Help someone I know

  • Talk about what you see and assure them that you are concerned. Tell them you believe them and that it is not their fault.
  • Encourage them to call Naomi Society.
  • Assure them they can talk to you any time.
  • Don’t become angry or frustrated with their decisions. It is important to understand that they may be afraid or not ready to take the next steps.
  • Try to understand why they might be having difficulty getting help. They may feel ashamed.
  • Offer to go with them if they need additional information or support.
  • If they have children, let them know gently that you are concerned about the children’s safety and emotional well-being. They may be more willing to recognize the situation if their children are also in danger.
Infographic with advice for helping abused women that reads:
Warning signs
If you recognize some of the following, it may be time to take action:
He checks up on her all the time, even at work. 
He tries to suggest he is the victim and acts depressed. 
He does all the talking and dominates the conversation. 
He tries to keep her away from you. 
She is apologetic and makes excuses for his behavior. Or she becomes aggressive and angry. 
She seems to be sick more often and misses work
She is nervous talking when he is there. 
She seems sad, lonely, withdrawn and is afraid. 
High risk signs
The danger might be greater if:
He has access to her and her children.
He has access to weapons. 
He has threatened to harm or kill her if she leaves him. 
He says if I can't have you, no one will. 
He threatens to harm her children, her pets or her property. 
He has threatened to kill himself. 
He has hit her or choked her. 
He is going through major life changes, e.g. job, separation, depression. 
She has just separated or is planning to leave. 
She has no access to a phone. 
Encourage her to not confront her partner if she is planning to leave. Her safety must be protected. 
Offer to provide childcare while she seeks help. 
Encourage her to pack a small bag with important items and keep it stored at your home in case she needs it.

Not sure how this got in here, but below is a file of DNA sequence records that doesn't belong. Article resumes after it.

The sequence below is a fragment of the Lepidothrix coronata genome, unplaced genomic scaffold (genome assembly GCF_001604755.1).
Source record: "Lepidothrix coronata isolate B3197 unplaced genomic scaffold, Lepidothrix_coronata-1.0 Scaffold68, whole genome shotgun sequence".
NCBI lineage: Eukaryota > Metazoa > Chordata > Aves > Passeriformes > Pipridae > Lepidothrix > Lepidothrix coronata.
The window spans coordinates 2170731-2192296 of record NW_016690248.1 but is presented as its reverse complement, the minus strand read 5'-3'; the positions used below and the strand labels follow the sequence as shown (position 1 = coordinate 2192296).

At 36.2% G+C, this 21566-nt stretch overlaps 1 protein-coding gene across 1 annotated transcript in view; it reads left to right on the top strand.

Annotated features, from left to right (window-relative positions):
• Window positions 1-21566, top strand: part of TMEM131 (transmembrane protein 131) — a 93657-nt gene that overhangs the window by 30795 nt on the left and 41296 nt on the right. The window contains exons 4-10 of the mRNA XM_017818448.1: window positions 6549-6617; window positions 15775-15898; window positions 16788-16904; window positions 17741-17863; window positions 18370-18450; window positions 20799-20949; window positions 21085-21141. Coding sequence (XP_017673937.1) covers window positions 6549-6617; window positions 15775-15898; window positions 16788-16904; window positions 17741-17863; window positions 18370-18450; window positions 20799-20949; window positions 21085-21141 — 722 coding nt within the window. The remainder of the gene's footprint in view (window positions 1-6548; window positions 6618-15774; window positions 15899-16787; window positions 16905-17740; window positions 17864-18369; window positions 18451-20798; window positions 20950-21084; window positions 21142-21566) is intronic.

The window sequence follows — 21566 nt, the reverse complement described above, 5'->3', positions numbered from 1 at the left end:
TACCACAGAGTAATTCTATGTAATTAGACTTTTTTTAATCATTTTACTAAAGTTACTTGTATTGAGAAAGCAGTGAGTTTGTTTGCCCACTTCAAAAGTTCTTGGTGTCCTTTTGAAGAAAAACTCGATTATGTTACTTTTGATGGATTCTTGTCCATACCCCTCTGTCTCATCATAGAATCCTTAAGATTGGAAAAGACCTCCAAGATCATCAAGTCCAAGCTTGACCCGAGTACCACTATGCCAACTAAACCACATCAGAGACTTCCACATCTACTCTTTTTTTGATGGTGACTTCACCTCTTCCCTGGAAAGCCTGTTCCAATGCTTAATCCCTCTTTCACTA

Know that you or she can call the assaulted women's helpline, your local shelter or, in an emergency, the police.
Infographic with advice on how to be a better bystander, called Bystander Basics
What is your orientation? 
Are you a solver? You don't have to solve another person's life. Are you an avoider? There are little things you can do to help. 
Open the door for support 
Overcome your hesitation to help. Reduce isolation to increase safety and support. Remember that you don't have to solve it. 
Safety is the priority 
Learn about safety planning and seek support for yourself. 
You are a powerful being 
Everything you do has an impact. A single kind word can lead to change. Ask yourself, what kind of impact do I want to have? 
Learn the warning signs
Take warning signs seriously - always. And don't jump to conclusions. A warning sign does not automatically mean abuse is happening. It does indicate a flag for your attention.
Learn about risk factors
In situations of domestic violence, risk factors tell you that the violence is escalating. And when you see risk factors, seek advice. 
Be with the person
Between solving and avoiding is learning to be with the person you are concerned about. 
Use SNCit
Talk with the person you are concerned about:
See it. The warning signs and risk factors. 
Name it. Name your concern. 
Check it. Check your assumptions. Ask questions. 
Provided by Western Education Centre for Research and Education on Violence Against Women and Children.